- Electric vehicles are key to decarbonise mobility. India’s ambitious electrification programme supported by upscaled domestic battery manufacturing will require a secured supply of battery materials.
- India plans to achieve 100% electrification of two and three wheelers and 65-70% electrification of buses by 2030.
- India is also one of the 130 signatories to the Zero Emissions Vehicle Declaration made at a side event at the UN Climate Conference (COP 26) in Glasgow in 2021.
- NITI Aayog in its 2022 report, ‘Advanced Chemistry Cell Battery Reuse and Recycling Market in India’, estimates that the cumulative potential of lithium-ion batteries in India during 2022-30 will be around 600 GWh across all segments. Of this, 128 GWh will be available for recycling by 2030 with 46% (59 GWh) coming from electric vehicles alone. Thus retired batteries have enormous potential to power India’s clean energy transition.
Battery waste management Rules 2022
- Battery waste management Rules 2022 cover all types of batteries –
- Electric Vehicle batteries,
- Portable batteries,
- Automotive batteries and
- Industrial batteries.
- The rules function based on the concept of Extended Producer Responsibility (EPR). The producers (including importers) of batteries are responsible for the collection and recycling or refurbishment of waste batteries They are also responsible for the use of recovered materials from wastes for new batteries.
- On the basis of Polluter Pays Principle, environmental compensation will be imposed for non-fulfilment of Extended Producer Responsibility obligations.
- The rules promote setting up of new industries for recycling and refurbishment of waste batteries.
- The rules will also enable the setting up of a centralised online portal for the exchange of EPR certificates between producers and recyclers/refurbishers.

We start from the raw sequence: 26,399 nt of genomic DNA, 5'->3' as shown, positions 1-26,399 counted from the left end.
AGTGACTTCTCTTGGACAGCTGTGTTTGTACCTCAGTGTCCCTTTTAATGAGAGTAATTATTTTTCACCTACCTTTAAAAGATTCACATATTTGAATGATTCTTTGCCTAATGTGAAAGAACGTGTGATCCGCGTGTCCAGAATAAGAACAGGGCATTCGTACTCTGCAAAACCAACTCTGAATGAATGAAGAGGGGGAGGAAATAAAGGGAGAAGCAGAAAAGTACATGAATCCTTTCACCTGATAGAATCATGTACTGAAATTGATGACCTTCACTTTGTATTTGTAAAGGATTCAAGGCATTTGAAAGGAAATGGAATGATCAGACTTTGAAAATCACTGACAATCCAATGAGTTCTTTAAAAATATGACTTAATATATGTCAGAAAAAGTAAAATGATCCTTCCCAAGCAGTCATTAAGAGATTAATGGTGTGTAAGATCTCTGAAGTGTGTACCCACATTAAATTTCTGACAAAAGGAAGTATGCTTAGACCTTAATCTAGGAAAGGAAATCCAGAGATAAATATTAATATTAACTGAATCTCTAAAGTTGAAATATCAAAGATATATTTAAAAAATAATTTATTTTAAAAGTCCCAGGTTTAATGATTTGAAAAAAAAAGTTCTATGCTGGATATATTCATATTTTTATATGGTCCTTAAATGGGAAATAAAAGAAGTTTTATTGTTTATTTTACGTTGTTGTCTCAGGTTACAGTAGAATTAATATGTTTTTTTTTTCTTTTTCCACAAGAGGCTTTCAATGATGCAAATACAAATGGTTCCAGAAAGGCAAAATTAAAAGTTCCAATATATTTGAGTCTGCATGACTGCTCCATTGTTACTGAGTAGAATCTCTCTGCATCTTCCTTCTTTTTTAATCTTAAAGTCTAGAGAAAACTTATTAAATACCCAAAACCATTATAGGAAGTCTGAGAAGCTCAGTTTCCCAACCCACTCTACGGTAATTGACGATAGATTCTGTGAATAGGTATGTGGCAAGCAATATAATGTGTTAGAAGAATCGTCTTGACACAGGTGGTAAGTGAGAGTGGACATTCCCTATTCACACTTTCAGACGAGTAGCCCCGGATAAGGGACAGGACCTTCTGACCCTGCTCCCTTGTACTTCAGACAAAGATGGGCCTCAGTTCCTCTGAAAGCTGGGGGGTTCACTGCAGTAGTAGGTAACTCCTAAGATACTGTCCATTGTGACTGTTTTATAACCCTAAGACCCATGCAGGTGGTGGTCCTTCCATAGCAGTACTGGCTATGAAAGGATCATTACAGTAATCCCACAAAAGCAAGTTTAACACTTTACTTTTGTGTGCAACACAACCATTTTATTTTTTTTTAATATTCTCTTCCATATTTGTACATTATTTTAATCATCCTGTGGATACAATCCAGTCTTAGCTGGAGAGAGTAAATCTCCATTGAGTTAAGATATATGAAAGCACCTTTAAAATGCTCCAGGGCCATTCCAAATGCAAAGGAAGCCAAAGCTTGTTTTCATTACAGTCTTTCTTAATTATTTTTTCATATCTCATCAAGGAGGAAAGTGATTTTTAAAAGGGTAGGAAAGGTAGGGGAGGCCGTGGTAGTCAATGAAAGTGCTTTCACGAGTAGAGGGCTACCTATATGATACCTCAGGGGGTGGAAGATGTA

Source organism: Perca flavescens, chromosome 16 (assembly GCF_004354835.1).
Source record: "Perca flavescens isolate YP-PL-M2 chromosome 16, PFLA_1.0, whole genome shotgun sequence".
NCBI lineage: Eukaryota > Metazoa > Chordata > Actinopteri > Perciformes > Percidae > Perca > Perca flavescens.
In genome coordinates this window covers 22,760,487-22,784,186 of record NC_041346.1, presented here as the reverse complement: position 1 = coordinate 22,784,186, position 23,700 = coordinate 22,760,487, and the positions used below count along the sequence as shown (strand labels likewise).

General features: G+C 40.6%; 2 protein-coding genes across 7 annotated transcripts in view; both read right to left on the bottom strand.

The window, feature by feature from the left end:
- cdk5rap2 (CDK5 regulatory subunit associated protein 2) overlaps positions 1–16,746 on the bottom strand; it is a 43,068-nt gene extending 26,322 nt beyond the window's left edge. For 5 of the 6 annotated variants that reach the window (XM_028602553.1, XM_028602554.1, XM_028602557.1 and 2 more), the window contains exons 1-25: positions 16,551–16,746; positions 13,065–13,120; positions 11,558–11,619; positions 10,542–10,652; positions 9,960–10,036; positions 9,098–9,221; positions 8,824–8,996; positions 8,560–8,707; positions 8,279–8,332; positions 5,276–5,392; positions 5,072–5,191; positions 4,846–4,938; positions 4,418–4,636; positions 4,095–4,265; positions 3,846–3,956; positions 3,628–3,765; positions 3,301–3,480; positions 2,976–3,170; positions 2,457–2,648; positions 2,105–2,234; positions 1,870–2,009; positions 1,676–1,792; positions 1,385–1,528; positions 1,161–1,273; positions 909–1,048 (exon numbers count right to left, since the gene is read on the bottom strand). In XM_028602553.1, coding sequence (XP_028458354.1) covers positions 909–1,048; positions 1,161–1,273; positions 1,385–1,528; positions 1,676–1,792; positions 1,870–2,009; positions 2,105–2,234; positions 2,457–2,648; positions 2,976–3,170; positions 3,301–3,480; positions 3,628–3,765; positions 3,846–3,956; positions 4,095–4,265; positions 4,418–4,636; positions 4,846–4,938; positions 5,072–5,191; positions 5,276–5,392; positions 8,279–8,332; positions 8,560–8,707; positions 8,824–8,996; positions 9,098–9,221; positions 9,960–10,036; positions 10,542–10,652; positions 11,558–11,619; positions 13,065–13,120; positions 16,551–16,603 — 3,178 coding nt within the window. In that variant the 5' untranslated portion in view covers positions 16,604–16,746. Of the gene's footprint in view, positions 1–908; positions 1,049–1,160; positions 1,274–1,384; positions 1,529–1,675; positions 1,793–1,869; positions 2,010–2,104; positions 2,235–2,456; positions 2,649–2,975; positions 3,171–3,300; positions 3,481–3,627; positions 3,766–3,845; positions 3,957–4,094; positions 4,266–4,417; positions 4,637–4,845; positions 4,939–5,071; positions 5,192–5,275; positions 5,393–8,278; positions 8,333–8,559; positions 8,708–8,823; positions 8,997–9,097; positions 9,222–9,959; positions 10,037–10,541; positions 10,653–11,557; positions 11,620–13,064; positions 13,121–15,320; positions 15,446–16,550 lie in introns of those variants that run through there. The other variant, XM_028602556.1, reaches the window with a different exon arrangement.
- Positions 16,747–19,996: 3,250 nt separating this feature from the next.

Lacunae in existing rules
- The existing rules lack specificity regarding the labeling of lithium-ion batteries. Proper knowledge of battery chemistry is essential to ensure efficient assembly, separation, and recovery in the recycling process
- The existing rules needs to promote recycling-friendly design of cells and batteries.
- Materials could also be designed for easier end-of-life management. For example, a water-based binder for electrode materials can reduce the use of toxic solvents to separate the current collector from the active material during recycling .
- The Extended Producer Responsibility fails to specify the budget that battery manufacturers should allocate for the collection and recycling of used batteries. The price that producers might end up paying to recyclers under EPR might be too low.
- There are also conerns over the lack of rules for storage, transport and handling of electric vehicle batteries that may lead to serious safety concerns.
Ideal loop of circularity
Passport for batteries
- The European Parliament adopted the Digital Battery Passport that mandates battery passport deployment by 2027.
- A battery passport is an electronic record for each battery in the market which carries information such as supplier information, material composition, manufacturer information, performance and information regarding recycling. The information is collected all along the battery’s lifecycle.
- It envisions a multi-stakeholder consensus on scope of data collection, access rights and data ownership.
- The batteries can be stamped with a QR code which can lead users to this information.
- It improves material sourcing decisions and reliable verification of environment, social and governance credentials of suppliers.
- For recyclers it will allow for more efficient disassembly and higher material recovery through better process control.
- As domestic electric vehicle manufacturing and market grow, more spent batteries will flood the recycling market. Recovering the valuable material locked inside the batteries is essential to improve material security, minimise waste and control environmental hazards.